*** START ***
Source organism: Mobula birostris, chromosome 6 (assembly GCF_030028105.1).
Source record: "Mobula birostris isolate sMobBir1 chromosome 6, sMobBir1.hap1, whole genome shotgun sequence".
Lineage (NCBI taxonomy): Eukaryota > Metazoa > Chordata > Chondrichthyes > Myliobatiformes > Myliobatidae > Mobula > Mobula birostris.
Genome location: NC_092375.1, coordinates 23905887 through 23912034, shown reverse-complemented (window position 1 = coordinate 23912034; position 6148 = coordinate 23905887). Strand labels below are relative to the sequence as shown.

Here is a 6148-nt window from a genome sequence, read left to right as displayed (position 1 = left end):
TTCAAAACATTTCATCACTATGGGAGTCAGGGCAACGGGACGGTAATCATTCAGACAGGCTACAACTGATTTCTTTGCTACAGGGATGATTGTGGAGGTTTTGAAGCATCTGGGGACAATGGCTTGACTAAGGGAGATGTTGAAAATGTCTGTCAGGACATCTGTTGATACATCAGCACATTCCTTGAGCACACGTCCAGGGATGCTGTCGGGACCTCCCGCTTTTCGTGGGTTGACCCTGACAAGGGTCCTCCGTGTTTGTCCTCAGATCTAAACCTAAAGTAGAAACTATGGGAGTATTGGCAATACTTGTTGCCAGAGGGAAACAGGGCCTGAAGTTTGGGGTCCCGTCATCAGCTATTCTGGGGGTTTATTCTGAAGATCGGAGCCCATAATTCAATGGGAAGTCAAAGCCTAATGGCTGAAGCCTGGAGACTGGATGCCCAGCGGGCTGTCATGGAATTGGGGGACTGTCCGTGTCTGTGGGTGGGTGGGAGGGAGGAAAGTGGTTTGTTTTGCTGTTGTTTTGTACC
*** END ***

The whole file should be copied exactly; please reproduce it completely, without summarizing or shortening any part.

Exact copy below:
Source organism: Mobula birostris, chromosome 6 (assembly GCF_030028105.1).
Source record: "Mobula birostris isolate sMobBir1 chromosome 6, sMobBir1.hap1, whole genome shotgun sequence".
Lineage (NCBI taxonomy): Eukaryota > Metazoa > Chordata > Chondrichthyes > Myliobatiformes > Myliobatidae > Mobula > Mobula birostris.
Genome location: NC_092375.1, coordinates 23905887 through 23912034, shown reverse-complemented (window position 1 = coordinate 23912034; position 6148 = coordinate 23905887). Strand labels below are relative to the sequence as shown.

Here is a 6148-nt window from a genome sequence, read left to right as displayed (position 1 = left end):
TTCAAAACATTTCATCACTATGGGAGTCAGGGCAACGGGACGGTAATCATTCAGACAGGCTACAACTGATTTCTTTGCTACAGGGATGATTGTGGAGGTTTTGAAGCATCTGGGGACAATGGCTTGACTAAGGGAGATGTTGAAAATGTCTGTCAGGACATCTGTTGATACATCAGCACATTCCTTGAGCACACGTCCAGGGATGCTGTCGGGACCTCCCGCTTTTCGTGGGTTGACCCTGACAAGGGTCCTCCGTGTTTGTCCTCAGATCTAAACCTAAAGTAGAAACTATGGGAGTATTGGCAATACTTGTTGCCAGAGGGAAACAGGGCCTGAAGTTTGGGGTCCCGTCATCAGCTATTCTGGGGGTTTATTCTGAAGATCGGAGCCCATAATTCAATGGGAAGTCAAAGCCTAATGGCTGAAGCCTGGAGACTGGATGCCCAGCGGGCTGTCATGGAATTGGGGGACTGTCCGTGTCTGTGGGTGGGTGGGAGGGAGGAAAGTGGTTTGTTTTGCTGTTGTTTTGTACC